How to Modify Your Divorce Decree

If there has been a substantial change in circumstances, you may have a case for decree modification.  This process can be a big waste of resources and time if you don't plan carefully. You may also want to consider whether you can solve the problem through mediation. Decree Modification Requires a Substantial Change in Circumstances You must show that there is a substantial change in circumstances. This is perhaps the most important preliminary question to consider. If your divorce decree is only a few months old, it is unlikely that the court will find there was a substantial change in circumstances. Your case will be much more difficult to prove the sooner you bring it after your divorce is finalized. There may be a situation, however, in which a substantial change in circumstances has occurred, even though a small amount of time has passed. If you are in doubt, you should consult with us or another attorney to determine the strength of a decree modification. Here are some exam…

How to Set Aside a Decree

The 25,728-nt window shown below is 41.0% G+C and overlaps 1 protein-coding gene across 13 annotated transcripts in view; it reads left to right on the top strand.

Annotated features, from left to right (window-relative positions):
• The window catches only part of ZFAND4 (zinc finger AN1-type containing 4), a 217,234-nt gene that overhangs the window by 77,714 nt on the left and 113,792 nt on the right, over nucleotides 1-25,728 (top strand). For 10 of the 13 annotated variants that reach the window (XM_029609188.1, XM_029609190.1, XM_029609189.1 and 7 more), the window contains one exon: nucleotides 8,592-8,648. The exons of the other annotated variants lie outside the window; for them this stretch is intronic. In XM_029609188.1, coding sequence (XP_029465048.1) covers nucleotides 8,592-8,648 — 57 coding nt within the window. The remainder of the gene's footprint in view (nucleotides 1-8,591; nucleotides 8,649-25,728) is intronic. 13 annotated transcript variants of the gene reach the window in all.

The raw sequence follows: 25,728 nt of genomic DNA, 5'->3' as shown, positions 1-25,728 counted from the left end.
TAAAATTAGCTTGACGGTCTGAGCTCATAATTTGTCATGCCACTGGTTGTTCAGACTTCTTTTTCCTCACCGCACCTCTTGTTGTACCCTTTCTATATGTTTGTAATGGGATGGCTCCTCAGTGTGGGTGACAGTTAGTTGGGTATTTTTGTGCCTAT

You can set aside your divorce or custody decree shortly after its signed. This process is complicated, and you should consider speaking to an attorney. For your personal information, however, the following information can help you decide if you need to set aside your decree. There is a Typo or Some other Error in the Decree If you receive your decree and there is a typo or error in the document, you may have grounds to have the decree set aside. If a crucial part of your decree is missing, or says something different than you had agreed, you can have the court make a correction through motion. I Made a Mistake or Found Something Out Too Late A mistake in judgment may be enough to set aside your decree. However, this does not guarantee success, and your mistake will need to be a significant one. Feeling bad about your decision is not enough. If you have more questions, you should speak to an attorney about your situation. If you are surprised by some new fact after your decree was sign…